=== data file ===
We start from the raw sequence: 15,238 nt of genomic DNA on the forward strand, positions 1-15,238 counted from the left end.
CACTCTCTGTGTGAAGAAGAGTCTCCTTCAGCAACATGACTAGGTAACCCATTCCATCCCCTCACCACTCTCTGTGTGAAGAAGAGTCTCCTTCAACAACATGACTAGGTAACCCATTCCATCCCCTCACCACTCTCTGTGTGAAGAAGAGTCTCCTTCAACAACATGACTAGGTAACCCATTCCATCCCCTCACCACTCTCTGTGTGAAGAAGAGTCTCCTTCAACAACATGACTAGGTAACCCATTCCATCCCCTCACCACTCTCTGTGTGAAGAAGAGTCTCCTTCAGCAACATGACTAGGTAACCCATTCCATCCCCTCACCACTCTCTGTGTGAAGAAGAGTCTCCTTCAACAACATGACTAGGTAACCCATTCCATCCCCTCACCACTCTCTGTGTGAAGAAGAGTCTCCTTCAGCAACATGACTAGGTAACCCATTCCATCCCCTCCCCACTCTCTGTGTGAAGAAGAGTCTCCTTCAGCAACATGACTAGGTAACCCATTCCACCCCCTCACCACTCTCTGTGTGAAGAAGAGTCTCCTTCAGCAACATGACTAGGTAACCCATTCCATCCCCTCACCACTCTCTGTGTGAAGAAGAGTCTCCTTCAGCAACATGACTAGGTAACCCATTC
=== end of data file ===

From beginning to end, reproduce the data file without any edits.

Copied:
We start from the raw sequence: 15,238 nt of genomic DNA on the forward strand, positions 1-15,238 counted from the left end.
CACTCTCTGTGTGAAGAAGAGTCTCCTTCAGCAACATGACTAGGTAACCCATTCCATCCCCTCACCACTCTCTGTGTGAAGAAGAGTCTCCTTCAACAACATGACTAGGTAACCCATTCCATCCCCTCACCACTCTCTGTGTGAAGAAGAGTCTCCTTCAACAACATGACTAGGTAACCCATTCCATCCCCTCACCACTCTCTGTGTGAAGAAGAGTCTCCTTCAACAACATGACTAGGTAACCCATTCCATCCCCTCACCACTCTCTGTGTGAAGAAGAGTCTCCTTCAGCAACATGACTAGGTAACCCATTCCATCCCCTCACCACTCTCTGTGTGAAGAAGAGTCTCCTTCAACAACATGACTAGGTAACCCATTCCATCCCCTCACCACTCTCTGTGTGAAGAAGAGTCTCCTTCAGCAACATGACTAGGTAACCCATTCCATCCCCTCCCCACTCTCTGTGTGAAGAAGAGTCTCCTTCAGCAACATGACTAGGTAACCCATTCCACCCCCTCACCACTCTCTGTGTGAAGAAGAGTCTCCTTCAGCAACATGACTAGGTAACCCATTCCATCCCCTCACCACTCTCTGTGTGAAGAAGAGTCTCCTTCAGCAACATGACTAGGTAACCCATTC